The burden of history is against Pakistan. Each cricket match may be a separate entity, but there is no escaping the context when it comes to these high profile clashes with India in the World Cup. To avoid the tennis score humiliation of 6-0, Pakistan may have to play out of their skins at the Adelaide Oval on Sunday.
The Indians have been in Adelaide longer in the last few months than in their own homes, spending a lot of time while they waited for the Test series to begin in the wake of the tragic demise of Phillip Hughes and then again in preparation for the World Cup. To say they are familiar with every blade of grass at Les Burdett’s Oval would be an understatement.
The Indians have the wood on the Pakistanis when it comes to the 50-overs World Cup to the extent the latter think there is a jinx to it. Retrospective analysis would suggest that the Pakistanis have come apart mainly in the chase because they simply cannot take the pressure. The manner in which they let their emotions take over when playing India could be the reason. Sports psychologists perhaps think so too.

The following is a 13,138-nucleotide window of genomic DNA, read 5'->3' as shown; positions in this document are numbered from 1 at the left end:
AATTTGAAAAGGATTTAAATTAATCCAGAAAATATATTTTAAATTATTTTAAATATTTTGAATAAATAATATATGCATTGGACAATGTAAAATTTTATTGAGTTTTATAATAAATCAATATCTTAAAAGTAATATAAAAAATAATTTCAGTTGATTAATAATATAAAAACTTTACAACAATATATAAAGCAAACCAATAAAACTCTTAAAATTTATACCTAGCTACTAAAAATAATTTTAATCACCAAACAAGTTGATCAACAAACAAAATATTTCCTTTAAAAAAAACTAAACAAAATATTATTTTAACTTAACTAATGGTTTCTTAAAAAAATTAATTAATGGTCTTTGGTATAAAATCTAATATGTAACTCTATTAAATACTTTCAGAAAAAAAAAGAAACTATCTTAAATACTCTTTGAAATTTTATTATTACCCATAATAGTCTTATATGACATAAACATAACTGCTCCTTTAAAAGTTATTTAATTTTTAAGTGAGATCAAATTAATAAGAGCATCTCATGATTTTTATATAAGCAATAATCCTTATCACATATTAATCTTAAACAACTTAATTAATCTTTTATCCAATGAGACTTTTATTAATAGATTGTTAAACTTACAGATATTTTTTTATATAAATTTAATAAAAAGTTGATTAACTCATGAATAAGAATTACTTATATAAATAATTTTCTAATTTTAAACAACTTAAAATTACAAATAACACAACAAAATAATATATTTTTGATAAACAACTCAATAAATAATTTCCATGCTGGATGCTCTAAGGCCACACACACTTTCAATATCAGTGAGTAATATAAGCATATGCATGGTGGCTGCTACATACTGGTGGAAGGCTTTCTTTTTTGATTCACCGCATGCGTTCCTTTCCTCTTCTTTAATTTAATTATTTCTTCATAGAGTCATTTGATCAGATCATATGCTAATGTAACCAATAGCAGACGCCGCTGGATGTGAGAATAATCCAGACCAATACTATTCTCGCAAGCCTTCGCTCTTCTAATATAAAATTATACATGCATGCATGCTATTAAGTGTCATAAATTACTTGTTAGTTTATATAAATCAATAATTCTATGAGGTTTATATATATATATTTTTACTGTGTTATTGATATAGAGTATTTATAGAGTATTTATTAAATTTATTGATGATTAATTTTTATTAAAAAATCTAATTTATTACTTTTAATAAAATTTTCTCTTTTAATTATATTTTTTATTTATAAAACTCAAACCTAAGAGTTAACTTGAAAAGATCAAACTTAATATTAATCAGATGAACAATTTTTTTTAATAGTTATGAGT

The adrenalin rush is very necessary in sport, it spurs great deeds in the face of adversity. But an excess of it has probably ruined the chances of a bunch of cricketers known to fly off the handle at the drop of a hat. In contrast, the Indians, when they are in the middle, have tended to take matches against Pakistan as just another game of cricket.
The same levels of anxiety may rule in their heads ahead of the game but in the arena of action, the Indian cricketer is far more professional than his erratic counterpart. This is probably a reflection of life itself in the two countries, a settled India much more likely to lead to a clam temperament than the eternally bubbling challenges of everyday life in Pakistan.
The Pakistani collapses in the face of targets would make the decision at the toss a complete no-brainer. Dhoni should grab the chance to put up a total on the board if the coin lands in his favour. Afiridi will probably do the same, although with Pakistan you never know. Take Wasim Akram’s decision to bat first in the final at Lord’s in 1999 against Australia when all the signs, most of all the thick cloud cover amid a threat of rain, pointed to the opposite.
Team India may not be in the best state of mind at the moment. But there is nothing like a match against Pakistan to wake up all the cricketing senses. The capacity crowd could make the atmosphere electric at the Adelaide Oval on Sunday. The match is likely to be the most watched cricket event universally since the Mohali semi-final in 2011. The eyes of the cricket world will be on the match of matches. In five meetings stretching across 23 years, Team India have shown they can handle the stress.